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Why do we get rep points on associating our accounts?

What is the purpose of giving reputation to existing users when they join new SE sites anymore?

With 100 reputation I can't downvote questions and I can't create new tags. What purpose does it matter that I get this reputation now, that I can comment?

Without being able to downvote and add new tags it almost seems pointless to value that people are existing stack exchange members. You might as well just start them at 0 then.

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marked as duplicate by Jeff Atwood Jun 3 '11 at 8:40

This question has been asked before and already has an answer. If those answers do not fully address your question, please ask a new question.

    
Sidenote: Reputation is what you are referring to. Flair refers to the account summary image. meta.stackoverflow.com/users/134973/?tab=flair –  Brandon Jun 2 '11 at 21:25

2 Answers 2

With 101 reputation you can upvote, comment everywhere, flag posts and edit CW posts. You're also not subject to the new user restrictions (limited number of links in post, ...) any more.

Starting from 1 reputation would be very annoying, I consider it very useful to have the very basic privileges on any SE site.

Creating tags is a dangerous privilege for new users, as they are not yet familiar with the site. It makes a lot of sense to restrict that to the more experienced users.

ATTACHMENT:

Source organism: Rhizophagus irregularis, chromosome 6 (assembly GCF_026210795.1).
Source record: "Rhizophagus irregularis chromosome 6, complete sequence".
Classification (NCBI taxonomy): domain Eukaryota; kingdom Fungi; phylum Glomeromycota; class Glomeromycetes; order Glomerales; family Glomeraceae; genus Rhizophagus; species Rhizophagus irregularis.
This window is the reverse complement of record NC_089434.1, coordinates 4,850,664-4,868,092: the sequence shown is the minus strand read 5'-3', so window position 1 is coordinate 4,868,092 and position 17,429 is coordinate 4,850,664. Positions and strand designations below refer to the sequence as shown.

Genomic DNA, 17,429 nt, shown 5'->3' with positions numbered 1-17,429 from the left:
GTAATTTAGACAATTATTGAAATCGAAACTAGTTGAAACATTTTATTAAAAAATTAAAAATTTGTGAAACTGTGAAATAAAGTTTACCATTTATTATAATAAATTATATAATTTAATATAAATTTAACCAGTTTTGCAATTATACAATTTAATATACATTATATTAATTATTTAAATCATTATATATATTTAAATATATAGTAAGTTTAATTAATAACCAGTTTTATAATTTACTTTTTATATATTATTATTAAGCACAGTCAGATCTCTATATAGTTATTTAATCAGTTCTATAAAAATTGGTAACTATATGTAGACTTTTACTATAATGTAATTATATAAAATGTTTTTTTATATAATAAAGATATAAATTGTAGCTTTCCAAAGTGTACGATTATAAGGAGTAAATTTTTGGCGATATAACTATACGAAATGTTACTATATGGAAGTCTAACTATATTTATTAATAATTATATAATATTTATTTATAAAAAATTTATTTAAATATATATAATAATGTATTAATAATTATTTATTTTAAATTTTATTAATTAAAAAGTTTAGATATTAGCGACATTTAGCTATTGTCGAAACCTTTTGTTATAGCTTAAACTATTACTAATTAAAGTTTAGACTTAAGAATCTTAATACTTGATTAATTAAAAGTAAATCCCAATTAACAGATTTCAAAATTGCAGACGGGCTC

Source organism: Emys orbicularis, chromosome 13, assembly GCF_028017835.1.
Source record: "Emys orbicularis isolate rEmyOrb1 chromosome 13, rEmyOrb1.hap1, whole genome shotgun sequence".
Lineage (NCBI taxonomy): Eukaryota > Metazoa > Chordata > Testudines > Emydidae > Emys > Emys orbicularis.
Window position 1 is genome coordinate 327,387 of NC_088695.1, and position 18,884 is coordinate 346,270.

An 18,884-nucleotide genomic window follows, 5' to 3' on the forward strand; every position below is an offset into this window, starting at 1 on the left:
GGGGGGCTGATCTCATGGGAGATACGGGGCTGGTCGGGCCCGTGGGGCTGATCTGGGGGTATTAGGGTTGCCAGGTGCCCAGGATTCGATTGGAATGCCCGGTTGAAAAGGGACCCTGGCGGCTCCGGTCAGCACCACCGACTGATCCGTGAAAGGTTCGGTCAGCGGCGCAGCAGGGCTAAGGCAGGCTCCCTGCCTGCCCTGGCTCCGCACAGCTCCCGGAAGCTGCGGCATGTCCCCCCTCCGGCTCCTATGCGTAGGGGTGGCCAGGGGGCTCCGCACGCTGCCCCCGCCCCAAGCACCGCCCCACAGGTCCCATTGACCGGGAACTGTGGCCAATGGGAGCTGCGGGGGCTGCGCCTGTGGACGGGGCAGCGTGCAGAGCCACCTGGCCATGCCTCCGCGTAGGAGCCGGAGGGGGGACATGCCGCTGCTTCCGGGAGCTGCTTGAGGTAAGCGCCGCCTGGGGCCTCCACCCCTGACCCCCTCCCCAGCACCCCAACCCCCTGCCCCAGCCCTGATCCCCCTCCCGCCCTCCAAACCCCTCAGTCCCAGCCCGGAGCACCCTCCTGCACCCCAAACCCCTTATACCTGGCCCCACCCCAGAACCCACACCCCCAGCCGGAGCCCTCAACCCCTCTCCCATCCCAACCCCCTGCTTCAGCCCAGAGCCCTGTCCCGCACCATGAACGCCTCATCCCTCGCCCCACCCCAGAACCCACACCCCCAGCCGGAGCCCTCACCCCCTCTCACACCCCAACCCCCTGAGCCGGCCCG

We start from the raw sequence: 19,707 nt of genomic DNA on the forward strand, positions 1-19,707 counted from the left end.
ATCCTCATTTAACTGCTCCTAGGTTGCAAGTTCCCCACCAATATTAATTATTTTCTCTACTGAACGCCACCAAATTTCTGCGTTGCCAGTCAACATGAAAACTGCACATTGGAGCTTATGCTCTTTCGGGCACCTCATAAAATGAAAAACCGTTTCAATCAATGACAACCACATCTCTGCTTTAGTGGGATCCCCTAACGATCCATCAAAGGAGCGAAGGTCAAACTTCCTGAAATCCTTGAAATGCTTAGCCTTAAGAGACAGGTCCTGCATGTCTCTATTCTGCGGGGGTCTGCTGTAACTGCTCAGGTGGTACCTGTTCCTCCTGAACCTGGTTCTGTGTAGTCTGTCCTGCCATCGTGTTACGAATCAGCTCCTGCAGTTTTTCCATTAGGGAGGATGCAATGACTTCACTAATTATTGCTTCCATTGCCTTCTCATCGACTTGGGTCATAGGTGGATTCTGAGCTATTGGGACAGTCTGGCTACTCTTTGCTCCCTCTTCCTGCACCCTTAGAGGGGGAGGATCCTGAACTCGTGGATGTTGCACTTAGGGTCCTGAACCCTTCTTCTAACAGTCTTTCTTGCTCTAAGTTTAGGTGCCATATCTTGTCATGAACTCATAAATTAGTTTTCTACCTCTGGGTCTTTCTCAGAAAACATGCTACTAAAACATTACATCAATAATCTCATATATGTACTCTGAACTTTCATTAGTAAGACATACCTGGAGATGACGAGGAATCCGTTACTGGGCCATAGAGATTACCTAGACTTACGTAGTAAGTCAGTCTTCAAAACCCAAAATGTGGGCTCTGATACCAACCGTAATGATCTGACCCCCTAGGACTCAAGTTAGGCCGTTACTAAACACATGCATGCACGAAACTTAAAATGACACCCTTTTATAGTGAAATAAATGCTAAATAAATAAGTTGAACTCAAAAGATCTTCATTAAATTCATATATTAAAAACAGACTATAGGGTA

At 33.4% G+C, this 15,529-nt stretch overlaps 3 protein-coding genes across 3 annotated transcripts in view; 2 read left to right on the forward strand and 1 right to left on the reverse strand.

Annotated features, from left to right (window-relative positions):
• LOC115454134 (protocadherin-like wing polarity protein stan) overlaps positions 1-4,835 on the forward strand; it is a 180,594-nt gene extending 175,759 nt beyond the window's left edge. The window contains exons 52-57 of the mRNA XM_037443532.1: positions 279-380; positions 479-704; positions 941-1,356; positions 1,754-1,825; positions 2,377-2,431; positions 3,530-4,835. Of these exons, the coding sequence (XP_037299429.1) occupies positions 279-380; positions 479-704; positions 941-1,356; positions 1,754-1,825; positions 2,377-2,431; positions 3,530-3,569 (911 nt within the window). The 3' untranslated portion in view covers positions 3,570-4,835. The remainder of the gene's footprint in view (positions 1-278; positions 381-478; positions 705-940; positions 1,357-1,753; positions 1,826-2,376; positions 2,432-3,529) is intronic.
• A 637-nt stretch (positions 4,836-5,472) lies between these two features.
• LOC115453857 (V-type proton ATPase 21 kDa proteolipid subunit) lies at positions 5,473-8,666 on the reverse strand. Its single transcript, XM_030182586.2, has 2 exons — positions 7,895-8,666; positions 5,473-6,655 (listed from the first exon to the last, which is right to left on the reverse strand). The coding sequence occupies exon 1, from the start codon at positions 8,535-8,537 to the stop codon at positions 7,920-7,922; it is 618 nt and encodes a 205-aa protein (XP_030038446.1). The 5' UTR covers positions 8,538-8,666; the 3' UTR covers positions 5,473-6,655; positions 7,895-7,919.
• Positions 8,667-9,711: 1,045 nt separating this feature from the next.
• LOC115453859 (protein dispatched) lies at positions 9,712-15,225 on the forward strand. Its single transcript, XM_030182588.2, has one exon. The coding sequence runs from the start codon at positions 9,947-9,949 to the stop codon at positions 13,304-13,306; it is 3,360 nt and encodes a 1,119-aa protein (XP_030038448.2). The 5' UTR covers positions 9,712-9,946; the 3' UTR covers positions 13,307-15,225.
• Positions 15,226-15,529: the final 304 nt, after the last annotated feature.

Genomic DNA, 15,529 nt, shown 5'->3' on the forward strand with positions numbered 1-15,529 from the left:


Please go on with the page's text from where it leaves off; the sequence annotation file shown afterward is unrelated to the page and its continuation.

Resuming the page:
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From having attempted to use new stack exchange sites just recently I have found it already very annoying with the new limitations that I really don't recall being this heavyhanded. Honestly it just means that myself, and other people are just disincentivized to do anything but the 1 site they care most about. –  Chris Marisic Jun 2 '11 at 21:29

The +100 isn't designed to transfer over your entire reputation -- after all, each site is its own community -- but instead give you many of the privileges you're used to based on the idea that you're not a spammer or completely new at this.

If you're not willing to put in the work it takes to get another 25 points to earn downvotes, then you're probably not really part of that community anyway.

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+1 Clear explanation –  JYelton Jun 3 '11 at 19:15

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